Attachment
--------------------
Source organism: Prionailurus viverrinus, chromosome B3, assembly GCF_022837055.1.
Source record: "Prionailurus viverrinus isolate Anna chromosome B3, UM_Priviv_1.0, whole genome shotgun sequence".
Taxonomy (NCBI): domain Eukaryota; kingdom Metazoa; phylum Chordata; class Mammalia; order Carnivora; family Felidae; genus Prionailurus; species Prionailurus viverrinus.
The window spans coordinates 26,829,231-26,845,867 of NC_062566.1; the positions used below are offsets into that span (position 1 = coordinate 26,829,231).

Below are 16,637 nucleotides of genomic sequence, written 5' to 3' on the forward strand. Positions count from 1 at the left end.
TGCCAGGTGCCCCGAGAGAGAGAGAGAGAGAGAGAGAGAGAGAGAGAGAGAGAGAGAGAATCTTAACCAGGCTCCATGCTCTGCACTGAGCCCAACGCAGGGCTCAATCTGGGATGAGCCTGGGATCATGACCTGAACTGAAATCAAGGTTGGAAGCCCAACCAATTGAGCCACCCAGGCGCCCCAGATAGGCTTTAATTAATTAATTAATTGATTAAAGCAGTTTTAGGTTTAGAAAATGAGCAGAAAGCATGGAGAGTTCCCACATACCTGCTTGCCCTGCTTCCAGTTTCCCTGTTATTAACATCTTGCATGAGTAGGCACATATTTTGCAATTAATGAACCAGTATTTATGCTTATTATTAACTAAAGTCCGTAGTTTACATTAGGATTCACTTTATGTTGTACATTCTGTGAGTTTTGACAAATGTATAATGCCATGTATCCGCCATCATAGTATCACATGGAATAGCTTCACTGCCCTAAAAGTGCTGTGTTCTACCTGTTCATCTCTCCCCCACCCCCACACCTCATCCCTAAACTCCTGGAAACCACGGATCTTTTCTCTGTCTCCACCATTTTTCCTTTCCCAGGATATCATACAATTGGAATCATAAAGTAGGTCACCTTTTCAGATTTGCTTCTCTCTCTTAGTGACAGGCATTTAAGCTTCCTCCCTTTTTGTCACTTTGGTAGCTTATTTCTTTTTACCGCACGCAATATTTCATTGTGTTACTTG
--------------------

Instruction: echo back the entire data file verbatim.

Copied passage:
Source organism: Prionailurus viverrinus, chromosome B3, assembly GCF_022837055.1.
Source record: "Prionailurus viverrinus isolate Anna chromosome B3, UM_Priviv_1.0, whole genome shotgun sequence".
Taxonomy (NCBI): domain Eukaryota; kingdom Metazoa; phylum Chordata; class Mammalia; order Carnivora; family Felidae; genus Prionailurus; species Prionailurus viverrinus.
The window spans coordinates 26,829,231-26,845,867 of NC_062566.1; the positions used below are offsets into that span (position 1 = coordinate 26,829,231).

Below are 16,637 nucleotides of genomic sequence, written 5' to 3' on the forward strand. Positions count from 1 at the left end.
TGCCAGGTGCCCCGAGAGAGAGAGAGAGAGAGAGAGAGAGAGAGAGAGAGAGAGAGAGAATCTTAACCAGGCTCCATGCTCTGCACTGAGCCCAACGCAGGGCTCAATCTGGGATGAGCCTGGGATCATGACCTGAACTGAAATCAAGGTTGGAAGCCCAACCAATTGAGCCACCCAGGCGCCCCAGATAGGCTTTAATTAATTAATTAATTGATTAAAGCAGTTTTAGGTTTAGAAAATGAGCAGAAAGCATGGAGAGTTCCCACATACCTGCTTGCCCTGCTTCCAGTTTCCCTGTTATTAACATCTTGCATGAGTAGGCACATATTTTGCAATTAATGAACCAGTATTTATGCTTATTATTAACTAAAGTCCGTAGTTTACATTAGGATTCACTTTATGTTGTACATTCTGTGAGTTTTGACAAATGTATAATGCCATGTATCCGCCATCATAGTATCACATGGAATAGCTTCACTGCCCTAAAAGTGCTGTGTTCTACCTGTTCATCTCTCCCCCACCCCCACACCTCATCCCTAAACTCCTGGAAACCACGGATCTTTTCTCTGTCTCCACCATTTTTCCTTTCCCAGGATATCATACAATTGGAATCATAAAGTAGGTCACCTTTTCAGATTTGCTTCTCTCTCTTAGTGACAGGCATTTAAGCTTCCTCCCTTTTTGTCACTTTGGTAGCTTATTTCTTTTTACCGCACGCAATATTTCATTGTGTTACTTG